They are heroes of American history whose faces adorn our dollar bills and whose names are attached to cities, universities, streets and national holidays.
But the Founding Fathers and Mothers, those people we have immortalized as cultural icons central to our nation’s birth, were people, too. And, as such, they lived, loved, and misbehaved just like the rest of us mere mortals.
While doing research for my novel, "The Traitor’s Wife," on Benedict and Peggy Arnold, and their attempt to end the American Revolution, I discovered that there was much more to the infamous tale than just Benedict Arnold’s decision to turn traitor. Benedict Arnold had a back story of his own, yes. But even more interesting was his wife’s back story.
Here is a look at some of the unknown facts about the men and women who created our nation, and the mischief and adventure they indulged in while doing so.
1. Benedict Arnold & Peggy Arnold: A Checkered Past. Everyone knows the name Benedict Arnold. To be called a “Benedict Arnold” is a huge insult, implying you can’t be trusted.But few know of the traitor’s wife, Peggy Shippen Arnold, and the role she played in American history.
Socialite Peggy Shippen was half Benedict Arnold’s age when she met and married the patriotic war hero. Besotted by his new bride, Arnold forgave the fact that Peggy was loyal to the British and had had a past romance with the dashing British spy, John André.
But it seemed that her old habits persisted, because Peggy connected her new husband to her former lover, and together, the three of them hatched the plot to deliver West Point to the British. Had Peggy and Benedict Arnold succeeded, the American fight for independence would have been crushed.
2. George Washington, Alexander Hamilton and Peggy Arnold: Swooning for a Traitor.
Benedict Arnold and John André were not the only two men smitten with the charming Peggy Arnold.
George Washington, an unabashed flirt, famously told his friend and mentee, Benedict Arnold, (before Arnold’s treason was discovered!) that half of his men were in love with Peggy Arnold.
Meanwhile, George Washington’s aide, a promising young officer by the name of Alexander Hamilton (yes, the same Alexander Hamilton who later went on to help found the United States Treasury and the banking system as we know it), was with Washington at the Arnold residence on the day that Benedict’s treason was uncovered.
When Peggy heard of her husband’s newly-discovered treason, she fainted. Hamilton, very concerned, brought Peggy Arnold flowers in bed and attempted to comfort her in her distress.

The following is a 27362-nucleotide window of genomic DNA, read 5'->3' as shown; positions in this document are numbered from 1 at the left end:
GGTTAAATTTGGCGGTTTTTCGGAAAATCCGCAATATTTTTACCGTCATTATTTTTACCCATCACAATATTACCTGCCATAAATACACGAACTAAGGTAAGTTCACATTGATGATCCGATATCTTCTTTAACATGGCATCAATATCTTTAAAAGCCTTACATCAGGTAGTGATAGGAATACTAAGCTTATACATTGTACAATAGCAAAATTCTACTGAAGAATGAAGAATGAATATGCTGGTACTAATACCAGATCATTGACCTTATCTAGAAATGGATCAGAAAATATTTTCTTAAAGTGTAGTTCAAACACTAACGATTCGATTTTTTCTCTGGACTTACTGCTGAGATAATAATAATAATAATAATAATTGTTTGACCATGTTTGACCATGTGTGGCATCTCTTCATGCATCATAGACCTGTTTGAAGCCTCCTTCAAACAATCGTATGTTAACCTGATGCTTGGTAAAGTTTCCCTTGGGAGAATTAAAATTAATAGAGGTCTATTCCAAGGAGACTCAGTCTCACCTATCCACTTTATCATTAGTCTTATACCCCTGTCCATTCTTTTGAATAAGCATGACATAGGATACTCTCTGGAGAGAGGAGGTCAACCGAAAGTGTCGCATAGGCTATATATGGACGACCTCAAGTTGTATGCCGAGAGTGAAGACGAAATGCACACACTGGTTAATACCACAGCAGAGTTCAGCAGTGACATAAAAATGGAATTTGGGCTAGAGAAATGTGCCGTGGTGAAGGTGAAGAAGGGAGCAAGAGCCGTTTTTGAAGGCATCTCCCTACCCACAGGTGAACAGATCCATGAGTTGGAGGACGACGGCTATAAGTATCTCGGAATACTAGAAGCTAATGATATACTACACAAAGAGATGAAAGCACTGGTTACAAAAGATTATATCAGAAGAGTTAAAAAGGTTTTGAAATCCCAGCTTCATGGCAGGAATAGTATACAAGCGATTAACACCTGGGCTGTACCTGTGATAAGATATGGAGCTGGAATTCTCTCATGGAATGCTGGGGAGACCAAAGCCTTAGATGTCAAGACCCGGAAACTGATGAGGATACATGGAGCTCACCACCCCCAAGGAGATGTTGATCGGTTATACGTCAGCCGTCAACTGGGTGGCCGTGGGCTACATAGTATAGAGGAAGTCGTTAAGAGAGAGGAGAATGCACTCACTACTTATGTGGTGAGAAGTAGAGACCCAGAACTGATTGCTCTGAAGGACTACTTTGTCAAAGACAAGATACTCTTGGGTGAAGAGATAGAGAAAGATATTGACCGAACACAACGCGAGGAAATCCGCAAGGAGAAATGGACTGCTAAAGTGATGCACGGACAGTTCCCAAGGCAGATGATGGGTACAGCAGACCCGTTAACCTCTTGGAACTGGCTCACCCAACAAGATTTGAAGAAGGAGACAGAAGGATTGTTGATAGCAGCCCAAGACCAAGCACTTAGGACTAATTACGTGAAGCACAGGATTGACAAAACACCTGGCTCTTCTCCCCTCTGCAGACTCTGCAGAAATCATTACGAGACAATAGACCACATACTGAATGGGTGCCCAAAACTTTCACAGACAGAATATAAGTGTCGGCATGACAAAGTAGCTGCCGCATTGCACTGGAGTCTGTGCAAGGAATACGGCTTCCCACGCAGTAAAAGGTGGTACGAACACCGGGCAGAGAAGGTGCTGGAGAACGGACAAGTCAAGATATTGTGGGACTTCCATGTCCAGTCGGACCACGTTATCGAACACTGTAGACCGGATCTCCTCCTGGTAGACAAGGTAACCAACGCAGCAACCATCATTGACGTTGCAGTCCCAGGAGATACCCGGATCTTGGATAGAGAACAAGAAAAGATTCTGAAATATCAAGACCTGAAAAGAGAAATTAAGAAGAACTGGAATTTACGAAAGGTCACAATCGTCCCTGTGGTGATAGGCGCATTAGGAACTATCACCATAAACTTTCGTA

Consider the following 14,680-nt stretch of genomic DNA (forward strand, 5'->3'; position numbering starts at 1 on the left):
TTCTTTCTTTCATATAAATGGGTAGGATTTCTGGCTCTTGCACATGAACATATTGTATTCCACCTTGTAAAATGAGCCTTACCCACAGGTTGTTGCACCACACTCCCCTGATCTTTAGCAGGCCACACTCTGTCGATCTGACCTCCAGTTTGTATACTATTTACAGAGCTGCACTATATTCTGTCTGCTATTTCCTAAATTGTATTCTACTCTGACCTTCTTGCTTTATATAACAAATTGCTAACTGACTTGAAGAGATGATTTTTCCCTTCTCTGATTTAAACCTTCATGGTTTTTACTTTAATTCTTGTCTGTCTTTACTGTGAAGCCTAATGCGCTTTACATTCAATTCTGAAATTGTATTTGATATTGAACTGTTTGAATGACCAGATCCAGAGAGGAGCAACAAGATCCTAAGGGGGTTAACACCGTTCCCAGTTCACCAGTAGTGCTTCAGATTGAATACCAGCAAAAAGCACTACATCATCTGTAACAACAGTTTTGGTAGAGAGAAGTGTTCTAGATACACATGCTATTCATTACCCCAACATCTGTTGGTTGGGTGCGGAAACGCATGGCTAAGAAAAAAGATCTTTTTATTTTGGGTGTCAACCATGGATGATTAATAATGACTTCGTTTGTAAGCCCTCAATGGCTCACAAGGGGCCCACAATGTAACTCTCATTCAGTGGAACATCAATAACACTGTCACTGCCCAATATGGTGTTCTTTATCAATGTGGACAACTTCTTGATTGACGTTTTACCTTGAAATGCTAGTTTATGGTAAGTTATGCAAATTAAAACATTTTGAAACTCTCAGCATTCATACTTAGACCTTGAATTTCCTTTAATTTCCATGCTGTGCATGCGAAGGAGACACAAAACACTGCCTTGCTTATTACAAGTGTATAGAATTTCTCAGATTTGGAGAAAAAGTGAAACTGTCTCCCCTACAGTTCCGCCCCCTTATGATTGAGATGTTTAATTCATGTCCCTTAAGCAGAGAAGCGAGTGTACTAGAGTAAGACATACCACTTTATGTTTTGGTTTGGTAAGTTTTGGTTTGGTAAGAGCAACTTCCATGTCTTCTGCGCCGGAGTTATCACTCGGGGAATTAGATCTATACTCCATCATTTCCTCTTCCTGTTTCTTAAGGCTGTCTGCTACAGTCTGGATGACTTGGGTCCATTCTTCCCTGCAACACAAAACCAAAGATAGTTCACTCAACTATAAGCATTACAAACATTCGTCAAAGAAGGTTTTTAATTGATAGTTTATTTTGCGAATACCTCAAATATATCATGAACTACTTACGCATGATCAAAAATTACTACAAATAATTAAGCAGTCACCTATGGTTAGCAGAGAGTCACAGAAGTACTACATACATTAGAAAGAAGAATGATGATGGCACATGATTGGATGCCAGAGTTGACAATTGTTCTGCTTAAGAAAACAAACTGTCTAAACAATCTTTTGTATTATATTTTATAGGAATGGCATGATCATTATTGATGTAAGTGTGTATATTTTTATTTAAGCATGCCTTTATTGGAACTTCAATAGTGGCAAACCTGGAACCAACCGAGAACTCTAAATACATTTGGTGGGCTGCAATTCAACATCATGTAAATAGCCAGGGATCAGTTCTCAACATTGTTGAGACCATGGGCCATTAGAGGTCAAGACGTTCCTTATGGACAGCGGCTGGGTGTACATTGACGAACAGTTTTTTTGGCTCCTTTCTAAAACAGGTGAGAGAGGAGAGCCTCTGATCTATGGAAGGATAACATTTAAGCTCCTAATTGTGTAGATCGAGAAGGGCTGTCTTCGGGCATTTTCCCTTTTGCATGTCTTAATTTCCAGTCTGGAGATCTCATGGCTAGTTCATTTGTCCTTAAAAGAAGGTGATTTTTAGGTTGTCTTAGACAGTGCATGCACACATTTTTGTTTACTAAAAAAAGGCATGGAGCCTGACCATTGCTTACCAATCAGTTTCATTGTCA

If only he knew!
3. George Washington and Caty Greene: Dancing & Diplomacy. Flirtation and flattery were not the only ways by which the tall, handsome commander in chief charmed women. Washington was also a famously good dancer.
An imposing figure standing at six foot two inches tall, Washington was no wallflower when given the opportunity to cut loose. At a ball during the winter of 1779, Washington reportedly danced for three hours with the same woman – and no, her name was not Martha. Her name was Mrs. Caty Greene, and she was the energetic and beautiful young wife of one of Washington’s favorite generals, Nathanael Greene.
This winter in New Jersey marked the third year of a bloody war, when American volunteers were often forced to go without both food and pay, and General Washington wrestled with the bleak outlook for the patriotic effort. It seems that there was, at least, one bright spot for the general during that frigid winter.
4. Agent 355: A Spy at the Soiree. Brains and beauty can be a dangerous combination, especially when they come with a skill for spying. Meet Agent 355. She is believed by historians to have been a young socialite living in British-held New York City throughout the American Revolution.
A favorite of the British officers, and a frequent guest at their salons, dances and dinner parties, Agent 355 was recruited by fellow New York patriots to be a member of George Washington’s top-secret spy ring.
Throughout the war, Agent 355 used her unique access to British leadership to feed the American commander in chief vital information on the enemy army’s plans and movements. Employing her proximity to the officers, as well as her disarming wit and charm, Agent 355 proved devastating to the British cause.
Agent 355 is the only member of Washington’s top-secret spy ring whose identity remains unknown to this day and that, perhaps, is the best indication of how skilled she was in espionage.
For more information on Agent 355 and this spy ring, check out the book by Fox News Channel’s Brian Kilmeade called "George Washington’s Secret Six: The Spy Ring That Saved The American Revolution."
5. Aaron Burr and Theodosia Prevost: An Unlikely Pair. Aaron Burr is perhaps best known for killing Alexander Hamilton in a duel. But a lesser-known fact is that the young officer and patriot also married a loyalist.